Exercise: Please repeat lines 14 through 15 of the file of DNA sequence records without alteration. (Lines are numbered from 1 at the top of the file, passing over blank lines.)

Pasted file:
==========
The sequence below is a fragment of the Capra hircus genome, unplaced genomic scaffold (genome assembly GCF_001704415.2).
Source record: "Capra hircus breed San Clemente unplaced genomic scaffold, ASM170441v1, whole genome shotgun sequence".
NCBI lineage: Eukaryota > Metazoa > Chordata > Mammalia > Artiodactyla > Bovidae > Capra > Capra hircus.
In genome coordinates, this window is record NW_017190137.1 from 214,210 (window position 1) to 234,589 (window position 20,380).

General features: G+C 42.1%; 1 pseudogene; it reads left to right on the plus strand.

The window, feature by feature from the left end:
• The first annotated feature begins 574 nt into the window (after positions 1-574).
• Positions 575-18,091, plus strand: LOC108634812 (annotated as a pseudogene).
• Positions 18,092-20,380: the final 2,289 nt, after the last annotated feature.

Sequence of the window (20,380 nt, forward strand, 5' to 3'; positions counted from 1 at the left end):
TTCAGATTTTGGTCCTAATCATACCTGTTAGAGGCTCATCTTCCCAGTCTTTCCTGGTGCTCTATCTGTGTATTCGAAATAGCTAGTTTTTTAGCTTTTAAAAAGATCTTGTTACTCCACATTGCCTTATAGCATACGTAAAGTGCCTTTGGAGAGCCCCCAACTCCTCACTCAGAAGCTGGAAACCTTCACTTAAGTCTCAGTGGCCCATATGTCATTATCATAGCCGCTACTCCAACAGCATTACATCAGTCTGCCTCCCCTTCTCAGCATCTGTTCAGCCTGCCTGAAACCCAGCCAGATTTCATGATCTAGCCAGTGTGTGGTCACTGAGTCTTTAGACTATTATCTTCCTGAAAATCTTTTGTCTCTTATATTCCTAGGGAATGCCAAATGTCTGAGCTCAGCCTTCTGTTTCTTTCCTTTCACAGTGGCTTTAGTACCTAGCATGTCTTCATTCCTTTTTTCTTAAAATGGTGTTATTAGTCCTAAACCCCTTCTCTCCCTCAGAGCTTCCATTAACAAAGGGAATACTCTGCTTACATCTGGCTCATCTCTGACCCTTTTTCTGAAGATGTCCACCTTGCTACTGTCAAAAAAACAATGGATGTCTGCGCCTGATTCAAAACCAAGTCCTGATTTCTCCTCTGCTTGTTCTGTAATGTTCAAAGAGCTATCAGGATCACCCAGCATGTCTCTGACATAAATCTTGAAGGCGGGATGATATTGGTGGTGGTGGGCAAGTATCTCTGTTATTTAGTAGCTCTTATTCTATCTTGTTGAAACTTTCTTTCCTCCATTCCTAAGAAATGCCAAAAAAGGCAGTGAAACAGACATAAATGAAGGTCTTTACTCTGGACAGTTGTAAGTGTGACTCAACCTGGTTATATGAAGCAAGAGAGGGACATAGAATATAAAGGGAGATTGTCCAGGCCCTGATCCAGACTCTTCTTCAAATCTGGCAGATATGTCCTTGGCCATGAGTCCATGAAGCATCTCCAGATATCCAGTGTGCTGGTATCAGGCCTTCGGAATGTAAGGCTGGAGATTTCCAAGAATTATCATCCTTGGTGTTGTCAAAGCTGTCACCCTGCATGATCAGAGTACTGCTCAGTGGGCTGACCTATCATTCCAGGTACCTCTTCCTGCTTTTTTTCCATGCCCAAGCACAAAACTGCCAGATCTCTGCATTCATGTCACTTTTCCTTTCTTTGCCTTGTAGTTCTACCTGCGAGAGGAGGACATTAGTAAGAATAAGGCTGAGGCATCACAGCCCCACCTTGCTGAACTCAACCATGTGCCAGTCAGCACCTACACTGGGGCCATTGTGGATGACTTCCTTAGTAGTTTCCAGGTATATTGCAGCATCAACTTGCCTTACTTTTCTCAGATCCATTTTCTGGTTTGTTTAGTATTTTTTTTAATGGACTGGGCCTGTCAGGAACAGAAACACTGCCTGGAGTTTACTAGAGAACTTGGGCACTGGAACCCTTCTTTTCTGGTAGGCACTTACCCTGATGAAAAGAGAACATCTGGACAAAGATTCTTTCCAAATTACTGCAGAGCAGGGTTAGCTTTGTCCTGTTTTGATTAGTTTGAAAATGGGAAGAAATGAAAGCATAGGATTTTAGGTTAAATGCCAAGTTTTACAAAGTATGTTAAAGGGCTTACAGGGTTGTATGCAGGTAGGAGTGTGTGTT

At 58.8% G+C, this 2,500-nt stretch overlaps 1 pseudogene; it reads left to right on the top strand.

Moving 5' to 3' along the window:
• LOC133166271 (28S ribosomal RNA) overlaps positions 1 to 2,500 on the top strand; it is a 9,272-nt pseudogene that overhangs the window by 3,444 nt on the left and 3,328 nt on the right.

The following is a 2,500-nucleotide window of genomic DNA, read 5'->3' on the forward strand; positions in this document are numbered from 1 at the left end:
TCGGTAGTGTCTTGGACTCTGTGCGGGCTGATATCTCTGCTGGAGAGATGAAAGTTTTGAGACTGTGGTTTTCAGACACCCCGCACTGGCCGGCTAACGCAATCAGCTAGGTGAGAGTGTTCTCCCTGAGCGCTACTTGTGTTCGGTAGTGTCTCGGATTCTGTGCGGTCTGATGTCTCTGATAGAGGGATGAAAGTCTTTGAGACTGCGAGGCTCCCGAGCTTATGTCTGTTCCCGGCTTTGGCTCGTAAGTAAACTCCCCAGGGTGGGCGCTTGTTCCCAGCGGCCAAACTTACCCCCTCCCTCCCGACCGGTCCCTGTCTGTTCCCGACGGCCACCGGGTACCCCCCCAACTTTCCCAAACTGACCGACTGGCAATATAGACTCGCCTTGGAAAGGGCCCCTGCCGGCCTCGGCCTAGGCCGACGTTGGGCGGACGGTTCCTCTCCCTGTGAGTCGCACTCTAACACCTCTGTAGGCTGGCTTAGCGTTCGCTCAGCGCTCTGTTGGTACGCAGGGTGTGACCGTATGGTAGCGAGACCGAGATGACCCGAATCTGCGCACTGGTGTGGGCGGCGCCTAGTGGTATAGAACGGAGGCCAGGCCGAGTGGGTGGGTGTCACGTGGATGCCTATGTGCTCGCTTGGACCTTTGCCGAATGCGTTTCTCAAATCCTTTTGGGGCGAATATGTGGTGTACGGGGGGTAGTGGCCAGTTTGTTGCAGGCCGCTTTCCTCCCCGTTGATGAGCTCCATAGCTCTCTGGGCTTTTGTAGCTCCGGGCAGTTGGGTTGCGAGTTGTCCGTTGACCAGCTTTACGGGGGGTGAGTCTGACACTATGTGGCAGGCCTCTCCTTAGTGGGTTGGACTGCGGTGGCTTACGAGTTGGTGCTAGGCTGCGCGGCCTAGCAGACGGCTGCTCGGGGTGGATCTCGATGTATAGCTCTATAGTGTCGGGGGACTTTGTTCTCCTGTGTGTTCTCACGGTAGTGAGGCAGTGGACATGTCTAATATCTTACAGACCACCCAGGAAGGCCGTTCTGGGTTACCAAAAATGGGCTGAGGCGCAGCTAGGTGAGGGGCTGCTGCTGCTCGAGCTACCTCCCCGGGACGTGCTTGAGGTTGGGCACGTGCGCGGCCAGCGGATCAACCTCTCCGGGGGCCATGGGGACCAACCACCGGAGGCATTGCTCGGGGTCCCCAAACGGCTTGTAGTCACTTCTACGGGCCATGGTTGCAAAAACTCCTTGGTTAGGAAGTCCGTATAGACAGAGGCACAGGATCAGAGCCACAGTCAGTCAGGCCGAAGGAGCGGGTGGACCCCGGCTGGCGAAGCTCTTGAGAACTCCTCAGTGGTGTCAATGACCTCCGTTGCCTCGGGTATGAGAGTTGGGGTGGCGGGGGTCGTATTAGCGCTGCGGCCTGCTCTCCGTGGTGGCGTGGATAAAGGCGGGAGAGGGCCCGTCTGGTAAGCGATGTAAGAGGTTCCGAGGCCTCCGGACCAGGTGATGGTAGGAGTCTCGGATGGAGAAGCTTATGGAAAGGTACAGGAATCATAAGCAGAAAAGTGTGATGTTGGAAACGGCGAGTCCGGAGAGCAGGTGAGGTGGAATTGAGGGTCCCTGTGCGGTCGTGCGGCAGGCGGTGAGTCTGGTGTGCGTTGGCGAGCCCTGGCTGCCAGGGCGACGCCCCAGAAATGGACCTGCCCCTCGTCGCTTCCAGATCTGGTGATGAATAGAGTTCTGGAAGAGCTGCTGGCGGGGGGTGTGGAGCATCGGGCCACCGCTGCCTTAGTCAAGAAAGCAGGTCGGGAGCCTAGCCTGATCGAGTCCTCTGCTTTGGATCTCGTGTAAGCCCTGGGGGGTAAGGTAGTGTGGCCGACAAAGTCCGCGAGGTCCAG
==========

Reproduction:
• LOC133166271 (28S ribosomal RNA) overlaps positions 1 to 2,500 on the top strand; it is a 9,272-nt pseudogene that overhangs the window by 3,444 nt on the left and 3,328 nt on the right.

The following is a 2,500-nucleotide window of genomic DNA, read 5'->3' on the forward strand; positions in this document are numbered from 1 at the left end: